I'm delaying going over to the restaurant tonight so as to get this written and sent out - because they won't need me till the bulk of the tables arrive - and I feel a need to let people know that the new cookschool series dates are now up on the website. Even though we've only just finished the Autumn Series I'm already fielding enquiries from people wanting to know why there aren't more dates up as yet. We never like getting too far ahead of ourselves with the cookschool dates because once they've been booked, Rick and I are locked into those dates, and as a result we prefer to commit only a couple of months ahead at a time.
So the dates for the Winter Series are now up, and in addition there are still some places left in a couple of The Art of Sauce Series dates which starts next week, and which is one of my all time favourite series.
Any queries please don't hesitate to contact me - email is best: firstname.lastname@example.org
Currently lots of energy is being expended sourcing product and planning for the Monique Fiso dinner to be held at Somerset next Sunday as part of the Escape Tauranga Arts Festival. Her cooking style is a fascinating intertwining of old technique via a hangi, and 21st century kitchen equipment and methods - like vacuum packers, and paco jets .
The recipes we've seen so far are multi faceted and complex and it's going to be a whole new way of looking at certain aspects for our kitchen team ( and that doesn't just apply to digging and putting down a hangi!), so we're all looking forward to the challenge.
Just seriously hoping that the weather gods allow for all the specialised foodstuffs that we've ordered in from all round NZ - literally from Invercargill to Waiheke Island, to be delivered to us fresh and on time. We don't need or want closures on the Desert Rd! Just saying...
Rick and I hope to zap down to the Hawkes Bay some time over the next few days to pick up the plates that Kim Morgan has made specially for us, and in time for the dinner. We needed new plates, something I was starting to mutter about and to consider our options, but the thought of having to plate up 5 courses to 50 people all in one fell swoop over the course of an evening, somewhat brought that need to a head. The old white catering plates stored in the garage just weren't going to cut the mustard so to speak!!
Monique's request for a pacojet did somewhat bamboozle us when we saw what they were worth - well outside of our league, especially for a piece of equipment that we doubted we would use much after. So we will be forever grateful to Peter and Lee from the Polytech who have graciously offered us the use of their one.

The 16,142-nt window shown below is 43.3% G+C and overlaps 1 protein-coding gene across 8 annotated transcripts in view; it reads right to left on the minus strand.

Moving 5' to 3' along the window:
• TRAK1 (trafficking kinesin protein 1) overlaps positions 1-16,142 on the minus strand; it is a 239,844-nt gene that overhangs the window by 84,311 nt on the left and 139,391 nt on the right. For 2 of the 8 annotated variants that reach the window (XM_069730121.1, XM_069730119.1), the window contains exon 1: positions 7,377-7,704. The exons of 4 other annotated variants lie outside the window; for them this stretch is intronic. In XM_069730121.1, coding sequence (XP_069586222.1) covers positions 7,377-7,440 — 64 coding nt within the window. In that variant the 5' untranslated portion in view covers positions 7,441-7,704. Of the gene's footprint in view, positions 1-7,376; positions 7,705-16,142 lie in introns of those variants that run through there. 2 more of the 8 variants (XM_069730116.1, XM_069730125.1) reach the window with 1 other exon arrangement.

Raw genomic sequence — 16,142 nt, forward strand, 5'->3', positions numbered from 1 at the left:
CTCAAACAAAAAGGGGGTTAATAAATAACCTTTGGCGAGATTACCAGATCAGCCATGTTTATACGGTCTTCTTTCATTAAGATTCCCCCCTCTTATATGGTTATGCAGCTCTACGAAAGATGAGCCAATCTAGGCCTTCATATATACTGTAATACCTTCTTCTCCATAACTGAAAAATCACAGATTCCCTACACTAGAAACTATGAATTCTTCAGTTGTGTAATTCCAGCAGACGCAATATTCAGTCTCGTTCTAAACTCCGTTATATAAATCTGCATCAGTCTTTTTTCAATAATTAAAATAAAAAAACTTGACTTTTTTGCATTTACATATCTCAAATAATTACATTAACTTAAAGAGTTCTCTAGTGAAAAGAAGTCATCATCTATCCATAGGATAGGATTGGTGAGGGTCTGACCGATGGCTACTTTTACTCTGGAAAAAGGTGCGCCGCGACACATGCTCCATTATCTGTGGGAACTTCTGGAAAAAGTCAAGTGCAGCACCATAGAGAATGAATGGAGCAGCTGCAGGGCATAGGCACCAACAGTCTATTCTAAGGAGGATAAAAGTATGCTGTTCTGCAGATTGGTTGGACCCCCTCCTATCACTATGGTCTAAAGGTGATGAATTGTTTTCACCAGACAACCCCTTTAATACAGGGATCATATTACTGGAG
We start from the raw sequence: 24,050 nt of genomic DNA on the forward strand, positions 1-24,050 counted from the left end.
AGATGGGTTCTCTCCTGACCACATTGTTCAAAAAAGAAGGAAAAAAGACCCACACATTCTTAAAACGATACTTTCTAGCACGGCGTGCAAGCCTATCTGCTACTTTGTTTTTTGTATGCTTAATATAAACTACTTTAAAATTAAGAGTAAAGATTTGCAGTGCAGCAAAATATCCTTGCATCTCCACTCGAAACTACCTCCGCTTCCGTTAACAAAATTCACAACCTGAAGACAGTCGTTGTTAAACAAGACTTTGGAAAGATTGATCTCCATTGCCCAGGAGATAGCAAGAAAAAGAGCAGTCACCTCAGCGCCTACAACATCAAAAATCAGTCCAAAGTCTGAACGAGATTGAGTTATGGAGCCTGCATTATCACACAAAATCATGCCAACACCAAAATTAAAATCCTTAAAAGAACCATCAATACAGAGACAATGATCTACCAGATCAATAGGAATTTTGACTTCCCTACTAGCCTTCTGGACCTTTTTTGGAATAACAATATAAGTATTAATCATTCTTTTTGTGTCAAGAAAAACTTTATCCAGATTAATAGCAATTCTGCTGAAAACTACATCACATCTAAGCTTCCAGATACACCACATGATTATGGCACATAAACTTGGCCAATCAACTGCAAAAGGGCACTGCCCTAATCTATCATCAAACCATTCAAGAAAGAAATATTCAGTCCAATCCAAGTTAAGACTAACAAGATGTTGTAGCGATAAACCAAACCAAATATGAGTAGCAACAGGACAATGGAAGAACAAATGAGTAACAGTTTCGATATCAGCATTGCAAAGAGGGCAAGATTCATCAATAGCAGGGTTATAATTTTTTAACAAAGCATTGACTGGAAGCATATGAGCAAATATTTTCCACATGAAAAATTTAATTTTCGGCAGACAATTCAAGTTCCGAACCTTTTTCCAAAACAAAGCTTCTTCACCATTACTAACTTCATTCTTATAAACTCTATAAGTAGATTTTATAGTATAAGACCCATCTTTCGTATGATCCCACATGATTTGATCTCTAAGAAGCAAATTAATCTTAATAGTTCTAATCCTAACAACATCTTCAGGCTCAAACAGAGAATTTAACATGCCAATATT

This particular dinner is now fully booked as part of the Festival but I have no doubt that there will be ideas and concepts that will be taken on board and incorporated into things we do further down the line.
But maybe not if they need a paco jet!!
Through absolutely no intent of our own we have ended up with a restaurant cat. This one arrived on the doorstep starving, and Maree fed it, and it's stayed put, gracing us with his presence when it suits, or popping next door to Sue and Ians, when we prove too boring. So far the response from customers has been uniformly positive, but I fully anticipate the occasional gripe because we got them with our last cat. I do however feel that these things are simply meant to be. He has found us and is staying put for now, despite us, not because of us!
The last few nights have been a bit slower in the restaurant so I've used them as an opportunity to tuck myself away in a corner and delve into 'Cork Dork" by Bianca Bosker, a somewhat eye opening insight into the world of elite sommeliers in New York and the exclusive restaurants they work in. The type of places where people spend literally thousands of dollars on a single bottle of wine because of the cachet attached to the vineyard, all without flinching. Suffice to say it is not our world, so I find it all rather fascinating, together with an indepth analysis of how the sense of taste actually works, and whether a bottle of wine that you pay $400 for is really 10 times better than a bottle of wine that costs $40.
Much discussion over the cookschool lunch yesterday about the news The French Cafe in Auckland has just sold. The owners have decided that after 20 years in business and maintaining the most extraordinary standards that its time for a new life stage. A number of people around the cookschool table had eaten there and loved it, and we listened and exchanged comments about dining out expectations in todays market. As always Rick and I came away having been able to share some of our philosophies about why we do things a certain way and how things have evolved for us, while also absorbing the opinions of others. An exchange of ideas I always find very fruitful.
And finally - because I really must head over to the restaurant!! - a couple of photos just in from America. We get asked alot how the girls are going, so great to be able to report that all is exceptionally well for them. Like it when that happens!!
Laura winning one of the stages in a Crit series!!
We look forward to catching up in the near future!